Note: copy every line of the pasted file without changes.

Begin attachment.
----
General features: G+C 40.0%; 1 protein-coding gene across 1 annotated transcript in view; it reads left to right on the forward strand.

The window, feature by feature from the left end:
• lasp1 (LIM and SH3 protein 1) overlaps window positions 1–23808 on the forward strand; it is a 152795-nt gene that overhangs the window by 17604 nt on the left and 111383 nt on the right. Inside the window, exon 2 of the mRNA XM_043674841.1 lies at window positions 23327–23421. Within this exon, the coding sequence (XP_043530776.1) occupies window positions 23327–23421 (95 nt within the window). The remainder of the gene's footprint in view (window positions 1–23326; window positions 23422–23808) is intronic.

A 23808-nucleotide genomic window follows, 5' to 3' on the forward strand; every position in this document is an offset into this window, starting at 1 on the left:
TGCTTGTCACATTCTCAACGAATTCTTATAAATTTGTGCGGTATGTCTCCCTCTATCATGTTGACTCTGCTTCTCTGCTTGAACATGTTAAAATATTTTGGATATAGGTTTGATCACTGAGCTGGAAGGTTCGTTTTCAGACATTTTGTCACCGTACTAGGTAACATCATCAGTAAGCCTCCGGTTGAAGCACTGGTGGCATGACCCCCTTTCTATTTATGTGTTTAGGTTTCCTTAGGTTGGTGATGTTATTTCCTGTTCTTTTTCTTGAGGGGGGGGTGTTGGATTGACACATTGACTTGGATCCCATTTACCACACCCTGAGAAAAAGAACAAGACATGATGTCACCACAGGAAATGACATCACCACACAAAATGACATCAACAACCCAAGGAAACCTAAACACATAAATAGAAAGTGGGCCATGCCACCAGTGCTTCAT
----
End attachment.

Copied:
General features: G+C 40.0%; 1 protein-coding gene across 1 annotated transcript in view; it reads left to right on the forward strand.

The window, feature by feature from the left end:
• lasp1 (LIM and SH3 protein 1) overlaps window positions 1–23808 on the forward strand; it is a 152795-nt gene that overhangs the window by 17604 nt on the left and 111383 nt on the right. Inside the window, exon 2 of the mRNA XM_043674841.1 lies at window positions 23327–23421. Within this exon, the coding sequence (XP_043530776.1) occupies window positions 23327–23421 (95 nt within the window). The remainder of the gene's footprint in view (window positions 1–23326; window positions 23422–23808) is intronic.

A 23808-nucleotide genomic window follows, 5' to 3' on the forward strand; every position in this document is an offset into this window, starting at 1 on the left:
TGCTTGTCACATTCTCAACGAATTCTTATAAATTTGTGCGGTATGTCTCCCTCTATCATGTTGACTCTGCTTCTCTGCTTGAACATGTTAAAATATTTTGGATATAGGTTTGATCACTGAGCTGGAAGGTTCGTTTTCAGACATTTTGTCACCGTACTAGGTAACATCATCAGTAAGCCTCCGGTTGAAGCACTGGTGGCATGACCCCCTTTCTATTTATGTGTTTAGGTTTCCTTAGGTTGGTGATGTTATTTCCTGTTCTTTTTCTTGAGGGGGGGGTGTTGGATTGACACATTGACTTGGATCCCATTTACCACACCCTGAGAAAAAGAACAAGACATGATGTCACCACAGGAAATGACATCACCACACAAAATGACATCAACAACCCAAGGAAACCTAAACACATAAATAGAAAGTGGGCCATGCCACCAGTGCTTCAT